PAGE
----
Thrush

What is thrush?

Thrush is a yeast infection. It occurs on your tongue and the lining of your mouth. It can occur in both newborns and adults with certain health conditions.

Symptoms of thrush

For newborns, the signs of thrush include:

  • White, creamy patches on their tongue or in their mouth.
  • Red or dry mouth.
  • Trouble nursing, due to mouth pain.
  • Diaper rash (rarely).
  • Fussy mood.
  • On the nursing mother, symptoms of a yeast infection include cracked, red, itchy, sore, or tender nipples.

For adults, the main symptom of thrush is the sores, or patches. These can bleed if you scrape them or when you brush your teeth. You also may have pain when swallowing.

What causes thrush?

Thrush is caused by the fungus, Candida. Although everyone has germs in their mouth, your immune system works to regulate them. You can have too much Candida. Having too much of this fungus causes the oral thrush infection.

Thrush is most common in newborns because their immune systems are still developing. Newborns also can sometimes have thrush at birth if their mother had a vaginal yeast infection at the time of delivery.

Children and adults can get thrush too. Your risk of thrush increases if you:

  • Are in poor health.
  • Have a weak immune system.
  • Have HIV or AIDS.
  • Have chemotherapy treatment.
  • Have had an organ transplant.
  • Have diabetes.
  • Take several antibiotics (too much can kill the good bacteria that helps regulate candida).
  • Take steroid medicine (some inhalers for asthma and chronic obstructive pulmonary disease, or COPD, contain steroids).
  • Take other medicines that dry the mouth.
  • Wear ill-fitting dentures.
  • Are a smoker.

How is thrush diagnosed?

Thrush is easy for a doctor to diagnose. He or she will look at your tongue and mouth to check for sores. The doctor may scrape one of the sores to get a sample to examine. If you have sores in your throat, your doctor may do a throat culture to examine the fungus.

Can thrush be prevented or avoided?

You can help prevent thrush by practicing good oral hygiene. Brush your teeth, and floss every day. If you use an inhaler, rinse your mouth out after each use. People who have diabetes need to monitor their blood sugar. When your blood sugar is high, extra sugar collects in your saliva and fuels candida. If you are at risk of getting thrush or have chronic thrush, talk to your doctor about ways to manage the condition.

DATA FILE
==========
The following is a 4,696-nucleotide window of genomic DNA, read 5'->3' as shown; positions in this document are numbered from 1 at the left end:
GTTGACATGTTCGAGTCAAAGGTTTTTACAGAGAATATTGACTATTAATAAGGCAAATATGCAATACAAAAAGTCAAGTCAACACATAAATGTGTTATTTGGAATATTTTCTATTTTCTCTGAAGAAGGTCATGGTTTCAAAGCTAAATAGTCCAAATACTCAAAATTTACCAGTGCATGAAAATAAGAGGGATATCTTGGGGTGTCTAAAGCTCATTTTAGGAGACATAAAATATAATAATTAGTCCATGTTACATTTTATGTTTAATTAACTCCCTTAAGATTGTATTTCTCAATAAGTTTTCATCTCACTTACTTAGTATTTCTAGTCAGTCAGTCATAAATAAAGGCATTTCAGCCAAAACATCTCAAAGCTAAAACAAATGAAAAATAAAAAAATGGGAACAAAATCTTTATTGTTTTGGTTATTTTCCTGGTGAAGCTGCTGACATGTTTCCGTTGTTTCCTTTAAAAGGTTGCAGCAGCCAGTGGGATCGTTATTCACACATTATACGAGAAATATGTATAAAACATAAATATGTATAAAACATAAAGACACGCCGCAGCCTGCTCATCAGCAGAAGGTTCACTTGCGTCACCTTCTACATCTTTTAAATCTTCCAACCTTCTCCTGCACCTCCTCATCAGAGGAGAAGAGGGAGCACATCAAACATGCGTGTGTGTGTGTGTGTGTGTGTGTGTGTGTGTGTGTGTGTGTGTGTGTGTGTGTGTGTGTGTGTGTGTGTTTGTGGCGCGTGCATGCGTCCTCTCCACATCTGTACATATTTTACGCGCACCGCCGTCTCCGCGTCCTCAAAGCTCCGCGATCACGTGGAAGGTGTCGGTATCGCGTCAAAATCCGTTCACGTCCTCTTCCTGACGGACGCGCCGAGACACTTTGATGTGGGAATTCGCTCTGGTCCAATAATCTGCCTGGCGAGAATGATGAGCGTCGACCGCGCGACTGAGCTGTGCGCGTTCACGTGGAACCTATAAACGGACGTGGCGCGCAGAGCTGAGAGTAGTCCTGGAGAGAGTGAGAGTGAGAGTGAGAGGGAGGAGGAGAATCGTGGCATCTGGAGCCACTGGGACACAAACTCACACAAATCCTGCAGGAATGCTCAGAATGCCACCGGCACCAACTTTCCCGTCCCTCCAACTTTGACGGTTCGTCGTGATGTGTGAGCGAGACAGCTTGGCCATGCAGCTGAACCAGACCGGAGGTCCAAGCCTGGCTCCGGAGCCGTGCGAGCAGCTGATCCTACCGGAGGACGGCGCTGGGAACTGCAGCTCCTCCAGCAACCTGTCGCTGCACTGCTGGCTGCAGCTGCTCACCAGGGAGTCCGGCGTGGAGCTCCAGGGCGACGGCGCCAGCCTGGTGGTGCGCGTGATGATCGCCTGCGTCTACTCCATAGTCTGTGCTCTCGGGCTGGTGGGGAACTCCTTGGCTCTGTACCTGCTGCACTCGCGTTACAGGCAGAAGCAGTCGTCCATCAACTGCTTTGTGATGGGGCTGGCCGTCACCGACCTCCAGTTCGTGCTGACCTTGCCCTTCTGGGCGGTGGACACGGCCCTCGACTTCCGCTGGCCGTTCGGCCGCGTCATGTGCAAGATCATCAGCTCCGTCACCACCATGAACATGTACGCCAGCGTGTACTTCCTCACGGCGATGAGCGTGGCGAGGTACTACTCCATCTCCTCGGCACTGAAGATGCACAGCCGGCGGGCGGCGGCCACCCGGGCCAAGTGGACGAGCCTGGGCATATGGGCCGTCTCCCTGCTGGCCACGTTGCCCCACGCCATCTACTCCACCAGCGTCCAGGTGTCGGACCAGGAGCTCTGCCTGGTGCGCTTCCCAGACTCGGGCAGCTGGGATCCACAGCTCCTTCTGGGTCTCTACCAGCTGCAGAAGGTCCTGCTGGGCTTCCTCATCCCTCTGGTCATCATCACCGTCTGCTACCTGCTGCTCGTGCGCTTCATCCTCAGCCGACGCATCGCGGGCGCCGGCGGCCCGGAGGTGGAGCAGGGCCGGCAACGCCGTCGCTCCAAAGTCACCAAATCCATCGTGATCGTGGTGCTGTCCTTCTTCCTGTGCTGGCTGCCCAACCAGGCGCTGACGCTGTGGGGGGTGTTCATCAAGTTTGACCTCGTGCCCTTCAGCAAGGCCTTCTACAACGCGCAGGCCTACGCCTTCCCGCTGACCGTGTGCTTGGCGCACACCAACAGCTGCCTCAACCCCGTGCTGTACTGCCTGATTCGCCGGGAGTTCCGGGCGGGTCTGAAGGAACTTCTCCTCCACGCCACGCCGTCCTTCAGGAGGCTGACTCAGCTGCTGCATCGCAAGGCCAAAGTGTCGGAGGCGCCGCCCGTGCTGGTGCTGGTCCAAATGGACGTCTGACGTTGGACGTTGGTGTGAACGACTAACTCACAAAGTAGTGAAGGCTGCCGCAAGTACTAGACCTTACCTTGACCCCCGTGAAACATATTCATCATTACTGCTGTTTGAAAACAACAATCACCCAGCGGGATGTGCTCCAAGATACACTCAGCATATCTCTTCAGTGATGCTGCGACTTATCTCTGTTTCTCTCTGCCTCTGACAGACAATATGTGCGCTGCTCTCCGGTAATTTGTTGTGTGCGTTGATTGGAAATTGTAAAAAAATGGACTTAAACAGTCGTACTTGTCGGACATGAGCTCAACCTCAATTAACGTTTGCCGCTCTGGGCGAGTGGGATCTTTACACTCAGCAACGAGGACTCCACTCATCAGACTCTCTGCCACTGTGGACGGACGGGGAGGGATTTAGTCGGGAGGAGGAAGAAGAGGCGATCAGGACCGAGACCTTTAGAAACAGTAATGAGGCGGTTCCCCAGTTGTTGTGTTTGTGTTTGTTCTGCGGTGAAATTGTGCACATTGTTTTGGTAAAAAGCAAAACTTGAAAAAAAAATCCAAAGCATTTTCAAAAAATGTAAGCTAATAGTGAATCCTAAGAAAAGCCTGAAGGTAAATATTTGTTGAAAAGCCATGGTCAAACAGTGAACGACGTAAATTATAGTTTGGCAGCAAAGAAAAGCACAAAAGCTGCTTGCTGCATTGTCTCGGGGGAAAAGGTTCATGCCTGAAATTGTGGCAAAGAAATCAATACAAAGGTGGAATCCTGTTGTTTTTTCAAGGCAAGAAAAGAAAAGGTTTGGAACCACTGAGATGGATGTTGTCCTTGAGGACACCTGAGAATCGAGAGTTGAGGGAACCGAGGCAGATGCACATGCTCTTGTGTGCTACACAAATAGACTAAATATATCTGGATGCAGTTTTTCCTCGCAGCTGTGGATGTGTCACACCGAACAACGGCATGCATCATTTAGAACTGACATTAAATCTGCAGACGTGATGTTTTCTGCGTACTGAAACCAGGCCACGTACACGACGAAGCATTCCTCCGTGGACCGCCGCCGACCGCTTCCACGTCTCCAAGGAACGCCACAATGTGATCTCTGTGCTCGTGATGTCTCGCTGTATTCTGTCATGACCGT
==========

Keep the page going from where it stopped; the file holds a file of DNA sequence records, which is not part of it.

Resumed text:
You cannot avoid newborns from getting thrush, but you can help lower their risk.

  • Clean and disinfect all bottle and feeding parts after each use.
  • Clean and disinfect pacifiers and toys that babies put in their mouths.
  • Change your baby’s diapers often. This can prevent yeast infections and diaper rashes.
  • If you have a yeast infection on your nipples while breastfeeding, talk to your doctor and get treatment.
  • If you have a vaginal yeast infection during pregnancy, talk to your doctor and get treatment.

Thrush treatment

Your doctor will decide if you have a mild or severe case of thrush. Even mild cases should be treated by your doctor. After treatment, you can try to prevent getting thrush again by eating yogurt and taking acidophilus pills. These pills are sold over the counter. They help balance the good and bad germs in your mouth. Replace your toothbrush to avoid bad germs. If you have diabetes, you’ll need to lower your blood sugar level.

Severe cases require prescription antifungal treatment, such as:

  • medicine (in either pill or liquid form)
  • mouthwash
  • lozenges

The same is true for newborns. Mild cases of thrush may resolve on their own, but your doctor will help you decide if that’s an option in your case. If you have a yeast infection on your nipples while breastfeeding, you also will need treatment. The doctor can prescribe an antifungal cream to apply. If you don’t treat the infection, you can continue to pass it to your baby. Most cases of newborn thrush are treated with prescription antifungal medicine. Often, these are drops that you apply to your baby’s tongue and mouth.

Living with thrush

For most people, oral thrush goes away with treatment. However, it is possible to get chronic, or recurring, thrush. This is more common if you have a weak immune system or related health issue. Talk to your doctor about how to manage thrush. You may need to take an ongoing antifungal medicine.

If thrush is left untreated, the fungus candida can sometimes spread. It can cause infection in your:

  • esophagus (esophagitis)
  • eyes (endophthalmitis)
  • brain (meningitis)
  • heart (endocarditis)
  • joints (arthritis)

Questions to ask your doctor

  • How dangerous is thrush?
  • Is thrush contagious?
  • How long do I have to take antifungal medicine?
  • What can I take, or give my children, for the pain?
  • Do you have any tips for breastfeeding a newborn that has thrush?